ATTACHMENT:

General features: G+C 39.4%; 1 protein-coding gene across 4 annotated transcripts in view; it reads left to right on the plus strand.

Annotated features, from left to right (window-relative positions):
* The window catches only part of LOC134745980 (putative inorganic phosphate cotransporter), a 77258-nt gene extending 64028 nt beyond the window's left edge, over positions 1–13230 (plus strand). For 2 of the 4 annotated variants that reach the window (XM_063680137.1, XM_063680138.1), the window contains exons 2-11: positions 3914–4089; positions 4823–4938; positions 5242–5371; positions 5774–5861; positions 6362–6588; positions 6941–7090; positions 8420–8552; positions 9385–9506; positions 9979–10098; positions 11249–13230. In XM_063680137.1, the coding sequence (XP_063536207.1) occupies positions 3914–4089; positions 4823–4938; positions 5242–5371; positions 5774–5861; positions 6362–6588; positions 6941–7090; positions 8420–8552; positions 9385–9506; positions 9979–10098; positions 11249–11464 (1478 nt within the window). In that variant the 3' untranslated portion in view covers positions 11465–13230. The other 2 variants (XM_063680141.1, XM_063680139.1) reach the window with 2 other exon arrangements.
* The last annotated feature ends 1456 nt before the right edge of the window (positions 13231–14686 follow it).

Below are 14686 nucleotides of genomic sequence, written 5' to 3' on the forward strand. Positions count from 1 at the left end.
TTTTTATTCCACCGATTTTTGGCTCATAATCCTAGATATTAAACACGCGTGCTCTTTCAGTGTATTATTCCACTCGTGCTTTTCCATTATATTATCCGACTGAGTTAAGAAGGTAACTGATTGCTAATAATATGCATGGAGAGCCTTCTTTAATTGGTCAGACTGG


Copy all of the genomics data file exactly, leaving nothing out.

General features: G+C 39.4%; 1 protein-coding gene across 4 annotated transcripts in view; it reads left to right on the plus strand.

Annotated features, from left to right (window-relative positions):
* The window catches only part of LOC134745980 (putative inorganic phosphate cotransporter), a 77258-nt gene extending 64028 nt beyond the window's left edge, over positions 1–13230 (plus strand). For 2 of the 4 annotated variants that reach the window (XM_063680137.1, XM_063680138.1), the window contains exons 2-11: positions 3914–4089; positions 4823–4938; positions 5242–5371; positions 5774–5861; positions 6362–6588; positions 6941–7090; positions 8420–8552; positions 9385–9506; positions 9979–10098; positions 11249–13230. In XM_063680137.1, the coding sequence (XP_063536207.1) occupies positions 3914–4089; positions 4823–4938; positions 5242–5371; positions 5774–5861; positions 6362–6588; positions 6941–7090; positions 8420–8552; positions 9385–9506; positions 9979–10098; positions 11249–11464 (1478 nt within the window). In that variant the 3' untranslated portion in view covers positions 11465–13230. The other 2 variants (XM_063680141.1, XM_063680139.1) reach the window with 2 other exon arrangements.
* The last annotated feature ends 1456 nt before the right edge of the window (positions 13231–14686 follow it).

Below are 14686 nucleotides of genomic sequence, written 5' to 3' on the forward strand. Positions count from 1 at the left end.
TTTTTATTCCACCGATTTTTGGCTCATAATCCTAGATATTAAACACGCGTGCTCTTTCAGTGTATTATTCCACTCGTGCTTTTCCATTATATTATCCGACTGAGTTAAGAAGGTAACTGATTGCTAATAATATGCATGGAGAGCCTTCTTTAATTGGTCAGACTGG